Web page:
The Civil Rights Restoration Act went even further. It redefined similar “program specific” language in other federal acts, including the Rehabilitation Act of 1973, the Age Discrimination Act of 1975, and the Civil Rights Act of 1964. The result would be the same as in the Education Amendments. An entity, school, business or state government that took any federal money for even a small part of its activities would be covered institution-wide by these laws and regulations.
President Ronald Reagan saw the threat to freedom and the substantial compliance burden that could result from the Restoration Act. On March 16, 1988, he returned the proposed Grove City Bill unsigned, exercising his veto power and stating his reasons for the veto.
First, he said the bill would have an adverse effect upon the independence of religious institutions. If a church or synagogue received even a small amount of federal aid for a program for the poor or needy, the presumption would be that its total operation would be covered. Although private schools that were “controlled by a religious organization” were exempt, schools that adhered to religious tenets, but were not regarded as “controlled” by a denomination, would not be exempted if any part of their program received federal dollars. That would have been the case with Grove City College and many other Christian schools that were not directly under the control of a religious order.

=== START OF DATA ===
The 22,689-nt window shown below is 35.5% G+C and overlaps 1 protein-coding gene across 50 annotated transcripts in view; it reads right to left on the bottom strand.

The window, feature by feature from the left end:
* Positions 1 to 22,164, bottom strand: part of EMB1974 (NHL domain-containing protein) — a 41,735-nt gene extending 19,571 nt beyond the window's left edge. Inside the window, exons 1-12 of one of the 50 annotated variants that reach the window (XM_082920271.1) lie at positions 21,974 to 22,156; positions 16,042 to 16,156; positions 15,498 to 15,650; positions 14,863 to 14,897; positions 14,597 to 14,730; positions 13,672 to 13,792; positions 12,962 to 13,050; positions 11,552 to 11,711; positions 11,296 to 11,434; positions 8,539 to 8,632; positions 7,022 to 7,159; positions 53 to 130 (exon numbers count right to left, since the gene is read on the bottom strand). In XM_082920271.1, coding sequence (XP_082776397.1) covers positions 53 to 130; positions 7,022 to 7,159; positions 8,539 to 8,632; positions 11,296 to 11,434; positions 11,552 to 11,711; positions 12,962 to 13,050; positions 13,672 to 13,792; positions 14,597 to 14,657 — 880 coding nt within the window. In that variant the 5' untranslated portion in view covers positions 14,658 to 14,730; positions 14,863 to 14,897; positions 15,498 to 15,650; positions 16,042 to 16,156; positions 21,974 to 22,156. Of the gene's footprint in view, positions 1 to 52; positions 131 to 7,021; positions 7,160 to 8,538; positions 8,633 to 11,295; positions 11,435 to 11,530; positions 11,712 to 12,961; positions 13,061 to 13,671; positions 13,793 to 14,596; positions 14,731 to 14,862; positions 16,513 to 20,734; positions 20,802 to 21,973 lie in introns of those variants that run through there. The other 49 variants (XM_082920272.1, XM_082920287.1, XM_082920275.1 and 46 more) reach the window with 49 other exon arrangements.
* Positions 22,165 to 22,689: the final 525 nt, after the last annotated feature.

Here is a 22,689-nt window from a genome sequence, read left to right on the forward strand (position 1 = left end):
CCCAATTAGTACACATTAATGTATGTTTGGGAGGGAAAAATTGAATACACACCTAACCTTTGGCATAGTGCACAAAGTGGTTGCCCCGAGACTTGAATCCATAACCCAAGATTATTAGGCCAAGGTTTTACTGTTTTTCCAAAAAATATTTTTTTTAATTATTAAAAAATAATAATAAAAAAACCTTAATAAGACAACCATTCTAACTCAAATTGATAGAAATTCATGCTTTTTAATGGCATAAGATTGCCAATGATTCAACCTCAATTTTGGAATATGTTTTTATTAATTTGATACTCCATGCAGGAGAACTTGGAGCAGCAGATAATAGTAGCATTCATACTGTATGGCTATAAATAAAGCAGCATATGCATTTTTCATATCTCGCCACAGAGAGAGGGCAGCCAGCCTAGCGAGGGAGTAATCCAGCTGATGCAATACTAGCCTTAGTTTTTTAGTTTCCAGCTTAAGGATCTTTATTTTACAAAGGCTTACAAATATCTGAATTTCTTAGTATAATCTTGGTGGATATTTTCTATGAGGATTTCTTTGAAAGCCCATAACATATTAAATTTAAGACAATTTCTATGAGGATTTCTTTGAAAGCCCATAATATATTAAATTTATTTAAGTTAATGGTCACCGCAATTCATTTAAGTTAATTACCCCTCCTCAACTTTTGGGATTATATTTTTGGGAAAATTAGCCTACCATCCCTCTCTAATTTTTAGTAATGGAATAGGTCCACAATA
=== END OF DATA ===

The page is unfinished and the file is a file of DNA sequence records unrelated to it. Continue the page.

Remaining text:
Secondly, businesses that received federal monies for job training, for example, would have their operations covered in their entirety — perhaps, ironically, leading the businesses to withdraw from the federal program.
Thirdly, state and local governments, often receiving small amounts of federal funds for particular programs, would now find their entities covered by a plethora of regulations further undermining traditional principles of federalism.
Fourthly, compliance costs for those newly covered schools, businesses, and local governments would rise. They would rise because of compliance with ever-changing regulations and their interpretations. These schools and businesses and other entities would be required to either employ or retain compliance experts, to prepare for on-site visits, and to defend lawsuits that could arise.